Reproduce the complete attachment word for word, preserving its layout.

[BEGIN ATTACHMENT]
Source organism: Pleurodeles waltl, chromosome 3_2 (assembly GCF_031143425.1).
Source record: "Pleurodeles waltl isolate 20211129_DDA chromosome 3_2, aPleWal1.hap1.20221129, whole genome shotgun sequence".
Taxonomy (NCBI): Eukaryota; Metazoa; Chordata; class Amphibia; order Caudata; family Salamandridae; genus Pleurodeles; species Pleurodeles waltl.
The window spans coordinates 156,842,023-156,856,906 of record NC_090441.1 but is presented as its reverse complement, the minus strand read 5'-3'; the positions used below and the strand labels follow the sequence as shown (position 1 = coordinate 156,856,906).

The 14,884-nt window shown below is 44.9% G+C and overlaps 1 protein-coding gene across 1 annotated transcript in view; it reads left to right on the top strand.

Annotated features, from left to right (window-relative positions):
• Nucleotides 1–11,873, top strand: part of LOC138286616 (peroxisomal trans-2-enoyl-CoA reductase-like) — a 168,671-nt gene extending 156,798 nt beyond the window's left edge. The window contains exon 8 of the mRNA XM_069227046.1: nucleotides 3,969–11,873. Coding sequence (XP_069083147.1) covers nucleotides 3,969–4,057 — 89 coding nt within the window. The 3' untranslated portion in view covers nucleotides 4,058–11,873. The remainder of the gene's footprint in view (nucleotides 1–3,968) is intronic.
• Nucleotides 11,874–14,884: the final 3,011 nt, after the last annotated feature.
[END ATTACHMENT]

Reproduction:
Source organism: Pleurodeles waltl, chromosome 3_2 (assembly GCF_031143425.1).
Source record: "Pleurodeles waltl isolate 20211129_DDA chromosome 3_2, aPleWal1.hap1.20221129, whole genome shotgun sequence".
Taxonomy (NCBI): Eukaryota; Metazoa; Chordata; class Amphibia; order Caudata; family Salamandridae; genus Pleurodeles; species Pleurodeles waltl.
The window spans coordinates 156,842,023-156,856,906 of record NC_090441.1 but is presented as its reverse complement, the minus strand read 5'-3'; the positions used below and the strand labels follow the sequence as shown (position 1 = coordinate 156,856,906).

The 14,884-nt window shown below is 44.9% G+C and overlaps 1 protein-coding gene across 1 annotated transcript in view; it reads left to right on the top strand.

Annotated features, from left to right (window-relative positions):
• Nucleotides 1–11,873, top strand: part of LOC138286616 (peroxisomal trans-2-enoyl-CoA reductase-like) — a 168,671-nt gene extending 156,798 nt beyond the window's left edge. The window contains exon 8 of the mRNA XM_069227046.1: nucleotides 3,969–11,873. Coding sequence (XP_069083147.1) covers nucleotides 3,969–4,057 — 89 coding nt within the window. The 3' untranslated portion in view covers nucleotides 4,058–11,873. The remainder of the gene's footprint in view (nucleotides 1–3,968) is intronic.
• Nucleotides 11,874–14,884: the final 3,011 nt, after the last annotated feature.